[Introduction] Understanding the present through the past and the past through the present

Cook, James; Kolassa, Alexander and Whittaker, Adam (2018). [Introduction] Understanding the present through the past and the past through the present. In: Kolassa, Alexander; Cook, James and Whittaker, Adam eds. Recomposing the Past: Representations of Early Music on Stage and Screen. Ashgate Screen Music Series. Abingdon: Routledge, pp. 1–14.

URL: https://www.routledge.com/Recomposing-the-Past-Rep...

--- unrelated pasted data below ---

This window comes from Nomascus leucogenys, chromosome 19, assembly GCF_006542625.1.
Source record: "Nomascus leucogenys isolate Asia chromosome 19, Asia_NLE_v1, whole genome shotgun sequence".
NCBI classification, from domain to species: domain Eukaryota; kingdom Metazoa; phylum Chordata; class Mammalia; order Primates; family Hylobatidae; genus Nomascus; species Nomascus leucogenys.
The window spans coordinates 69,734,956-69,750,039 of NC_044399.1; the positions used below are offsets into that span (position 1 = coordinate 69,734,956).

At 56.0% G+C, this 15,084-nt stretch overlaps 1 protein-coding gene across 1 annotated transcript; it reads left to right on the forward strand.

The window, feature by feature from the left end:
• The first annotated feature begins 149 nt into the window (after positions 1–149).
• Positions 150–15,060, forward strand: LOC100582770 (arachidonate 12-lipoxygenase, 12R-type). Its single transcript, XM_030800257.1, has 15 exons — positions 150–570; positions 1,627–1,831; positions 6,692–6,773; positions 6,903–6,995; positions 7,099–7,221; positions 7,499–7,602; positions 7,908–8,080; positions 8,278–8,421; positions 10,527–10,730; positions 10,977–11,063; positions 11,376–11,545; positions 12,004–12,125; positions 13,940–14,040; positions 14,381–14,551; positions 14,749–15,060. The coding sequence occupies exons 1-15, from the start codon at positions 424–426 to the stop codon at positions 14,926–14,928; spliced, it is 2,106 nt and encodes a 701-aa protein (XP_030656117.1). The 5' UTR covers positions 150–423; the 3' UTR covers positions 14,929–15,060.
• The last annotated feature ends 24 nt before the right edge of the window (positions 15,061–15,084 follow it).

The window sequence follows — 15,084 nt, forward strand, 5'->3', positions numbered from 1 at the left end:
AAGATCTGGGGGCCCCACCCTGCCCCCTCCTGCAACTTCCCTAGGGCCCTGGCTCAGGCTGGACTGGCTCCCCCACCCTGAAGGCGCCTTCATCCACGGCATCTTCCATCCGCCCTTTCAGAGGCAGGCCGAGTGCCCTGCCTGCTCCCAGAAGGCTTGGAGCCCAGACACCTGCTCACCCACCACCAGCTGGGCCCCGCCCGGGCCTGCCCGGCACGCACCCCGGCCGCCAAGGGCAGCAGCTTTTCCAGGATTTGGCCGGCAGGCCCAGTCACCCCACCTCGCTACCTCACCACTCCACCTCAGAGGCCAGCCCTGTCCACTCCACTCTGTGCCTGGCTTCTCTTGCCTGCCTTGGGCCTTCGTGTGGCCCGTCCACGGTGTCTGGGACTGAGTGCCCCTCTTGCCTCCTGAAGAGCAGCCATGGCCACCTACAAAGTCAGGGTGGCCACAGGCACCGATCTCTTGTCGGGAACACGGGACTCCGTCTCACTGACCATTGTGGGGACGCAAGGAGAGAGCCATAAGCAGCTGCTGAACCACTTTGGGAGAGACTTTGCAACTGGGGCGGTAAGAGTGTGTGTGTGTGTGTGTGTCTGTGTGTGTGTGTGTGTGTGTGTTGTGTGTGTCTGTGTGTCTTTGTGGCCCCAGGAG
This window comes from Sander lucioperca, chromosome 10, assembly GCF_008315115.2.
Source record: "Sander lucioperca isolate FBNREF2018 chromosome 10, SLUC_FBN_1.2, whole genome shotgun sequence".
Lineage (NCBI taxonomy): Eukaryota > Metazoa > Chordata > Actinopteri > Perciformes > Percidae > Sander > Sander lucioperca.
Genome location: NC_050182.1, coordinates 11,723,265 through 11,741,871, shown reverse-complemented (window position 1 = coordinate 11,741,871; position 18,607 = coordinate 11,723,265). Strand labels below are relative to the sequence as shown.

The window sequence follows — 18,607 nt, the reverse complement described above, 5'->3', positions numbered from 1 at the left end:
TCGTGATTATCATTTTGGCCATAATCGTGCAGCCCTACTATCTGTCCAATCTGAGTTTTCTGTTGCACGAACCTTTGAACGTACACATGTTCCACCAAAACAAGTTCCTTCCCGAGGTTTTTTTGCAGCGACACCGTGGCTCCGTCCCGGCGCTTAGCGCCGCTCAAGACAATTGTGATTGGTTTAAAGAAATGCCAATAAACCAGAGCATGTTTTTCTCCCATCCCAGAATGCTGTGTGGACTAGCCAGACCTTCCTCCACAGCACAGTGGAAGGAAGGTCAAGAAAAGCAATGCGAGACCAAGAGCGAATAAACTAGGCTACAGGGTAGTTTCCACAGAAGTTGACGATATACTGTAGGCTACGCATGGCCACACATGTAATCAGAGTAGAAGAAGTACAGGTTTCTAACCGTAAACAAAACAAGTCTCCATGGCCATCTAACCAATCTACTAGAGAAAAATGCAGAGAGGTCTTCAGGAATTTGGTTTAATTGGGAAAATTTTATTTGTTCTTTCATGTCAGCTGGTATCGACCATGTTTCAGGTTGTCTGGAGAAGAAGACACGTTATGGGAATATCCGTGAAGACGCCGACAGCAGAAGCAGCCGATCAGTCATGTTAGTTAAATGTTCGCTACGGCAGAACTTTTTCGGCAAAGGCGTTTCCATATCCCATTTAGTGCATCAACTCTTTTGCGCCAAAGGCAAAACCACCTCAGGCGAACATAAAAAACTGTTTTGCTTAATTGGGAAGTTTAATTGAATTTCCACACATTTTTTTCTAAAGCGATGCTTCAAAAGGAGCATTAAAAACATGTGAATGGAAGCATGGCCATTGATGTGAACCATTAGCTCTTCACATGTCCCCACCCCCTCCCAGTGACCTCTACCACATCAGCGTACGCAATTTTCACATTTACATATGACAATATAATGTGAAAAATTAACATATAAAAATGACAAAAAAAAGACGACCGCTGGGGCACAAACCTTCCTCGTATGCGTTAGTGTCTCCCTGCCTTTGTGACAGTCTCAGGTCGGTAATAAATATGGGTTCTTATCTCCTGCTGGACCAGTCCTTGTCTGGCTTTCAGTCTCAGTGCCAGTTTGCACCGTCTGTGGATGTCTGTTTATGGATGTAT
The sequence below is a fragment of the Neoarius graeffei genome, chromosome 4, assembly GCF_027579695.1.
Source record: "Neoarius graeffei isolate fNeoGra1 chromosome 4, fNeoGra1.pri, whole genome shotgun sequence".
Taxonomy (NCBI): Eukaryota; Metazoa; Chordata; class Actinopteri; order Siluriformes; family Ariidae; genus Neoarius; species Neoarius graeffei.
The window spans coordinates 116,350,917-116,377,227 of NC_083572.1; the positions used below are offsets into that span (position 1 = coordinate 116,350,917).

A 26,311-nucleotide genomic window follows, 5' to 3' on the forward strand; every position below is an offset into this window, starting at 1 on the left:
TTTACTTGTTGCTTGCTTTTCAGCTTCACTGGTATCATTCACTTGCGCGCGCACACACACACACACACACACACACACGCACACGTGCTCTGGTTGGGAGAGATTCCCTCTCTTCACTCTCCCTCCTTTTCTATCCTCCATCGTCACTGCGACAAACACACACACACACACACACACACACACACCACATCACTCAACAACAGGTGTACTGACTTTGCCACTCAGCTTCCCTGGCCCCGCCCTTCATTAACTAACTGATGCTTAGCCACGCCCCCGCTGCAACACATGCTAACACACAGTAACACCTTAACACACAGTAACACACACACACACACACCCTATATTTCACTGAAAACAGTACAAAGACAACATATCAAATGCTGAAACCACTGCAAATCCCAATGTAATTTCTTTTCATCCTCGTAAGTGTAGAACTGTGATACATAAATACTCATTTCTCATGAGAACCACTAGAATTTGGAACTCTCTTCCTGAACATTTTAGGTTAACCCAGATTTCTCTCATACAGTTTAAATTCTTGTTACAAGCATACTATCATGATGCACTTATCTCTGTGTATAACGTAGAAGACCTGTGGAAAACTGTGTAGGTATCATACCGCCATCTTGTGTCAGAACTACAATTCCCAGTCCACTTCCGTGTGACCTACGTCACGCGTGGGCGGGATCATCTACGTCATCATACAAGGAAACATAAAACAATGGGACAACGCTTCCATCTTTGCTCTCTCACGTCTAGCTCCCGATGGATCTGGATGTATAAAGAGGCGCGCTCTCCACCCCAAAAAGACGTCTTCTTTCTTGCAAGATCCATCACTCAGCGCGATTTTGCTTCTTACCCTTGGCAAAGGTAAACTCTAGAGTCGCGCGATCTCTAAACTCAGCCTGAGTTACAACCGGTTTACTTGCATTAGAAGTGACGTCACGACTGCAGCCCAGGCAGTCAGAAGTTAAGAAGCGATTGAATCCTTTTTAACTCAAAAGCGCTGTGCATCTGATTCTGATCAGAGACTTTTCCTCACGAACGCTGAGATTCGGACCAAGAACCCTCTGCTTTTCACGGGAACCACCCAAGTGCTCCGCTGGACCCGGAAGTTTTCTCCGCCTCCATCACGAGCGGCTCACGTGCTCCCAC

History, like culture, has (to borrow from Clifford Geertz) a fictive quality. It is '"something made," "something fashioned"' : fictio in its true sense (Geertz, 1973, p.15). We may therefore speak of the historical past not simply as the transparent record of events but as a constructed narrative of documents whose voices have since fallen silent. As Foucault notes, "history is one way in which a society recognises and develops a mass of documentation with which it is inextricably linked" (1972, p.7). This notion has far reaching implications, and not simply for history as documentary. Those heteroglossic narratives which develop as history is lived, told, and continuously retold are - and have always been - the site from which new narratives spring, conditioned and coloured by the perspectives and technologies of the age. Such a process can be traced throught much of recorded history; mythology, storytelling in all its forms, and academic enquiry or polemic all draw upon canons of received knowledge, but to what end? History is the lens through which the ever changing developments of the present day can be understood: we see the present most fully in the absence of the past.

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